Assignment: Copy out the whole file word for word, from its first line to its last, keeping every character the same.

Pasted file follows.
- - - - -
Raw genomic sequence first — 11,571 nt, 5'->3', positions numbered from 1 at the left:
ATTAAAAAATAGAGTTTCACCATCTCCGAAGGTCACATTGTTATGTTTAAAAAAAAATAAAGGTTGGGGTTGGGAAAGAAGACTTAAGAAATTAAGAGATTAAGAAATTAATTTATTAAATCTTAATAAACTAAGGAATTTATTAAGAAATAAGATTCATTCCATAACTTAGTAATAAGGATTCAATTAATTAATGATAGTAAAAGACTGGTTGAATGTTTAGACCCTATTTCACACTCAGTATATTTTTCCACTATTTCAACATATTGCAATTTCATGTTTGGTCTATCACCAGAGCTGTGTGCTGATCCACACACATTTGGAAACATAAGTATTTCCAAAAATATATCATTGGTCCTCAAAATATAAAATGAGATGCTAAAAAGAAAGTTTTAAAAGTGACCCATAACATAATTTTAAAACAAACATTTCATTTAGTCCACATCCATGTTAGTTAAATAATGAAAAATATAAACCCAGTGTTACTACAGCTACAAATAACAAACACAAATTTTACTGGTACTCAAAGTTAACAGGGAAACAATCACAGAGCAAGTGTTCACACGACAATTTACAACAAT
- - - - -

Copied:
Raw genomic sequence first — 11,571 nt, 5'->3', positions numbered from 1 at the left:
ATTAAAAAATAGAGTTTCACCATCTCCGAAGGTCACATTGTTATGTTTAAAAAAAAATAAAGGTTGGGGTTGGGAAAGAAGACTTAAGAAATTAAGAGATTAAGAAATTAATTTATTAAATCTTAATAAACTAAGGAATTTATTAAGAAATAAGATTCATTCCATAACTTAGTAATAAGGATTCAATTAATTAATGATAGTAAAAGACTGGTTGAATGTTTAGACCCTATTTCACACTCAGTATATTTTTCCACTATTTCAACATATTGCAATTTCATGTTTGGTCTATCACCAGAGCTGTGTGCTGATCCACACACATTTGGAAACATAAGTATTTCCAAAAATATATCATTGGTCCTCAAAATATAAAATGAGATGCTAAAAAGAAAGTTTTAAAAGTGACCCATAACATAATTTTAAAACAAACATTTCATTTAGTCCACATCCATGTTAGTTAAATAATGAAAAATATAAACCCAGTGTTACTACAGCTACAAATAACAAACACAAATTTTACTGGTACTCAAAGTTAACAGGGAAACAATCACAGAGCAAGTGTTCACACGACAATTTACAACAAT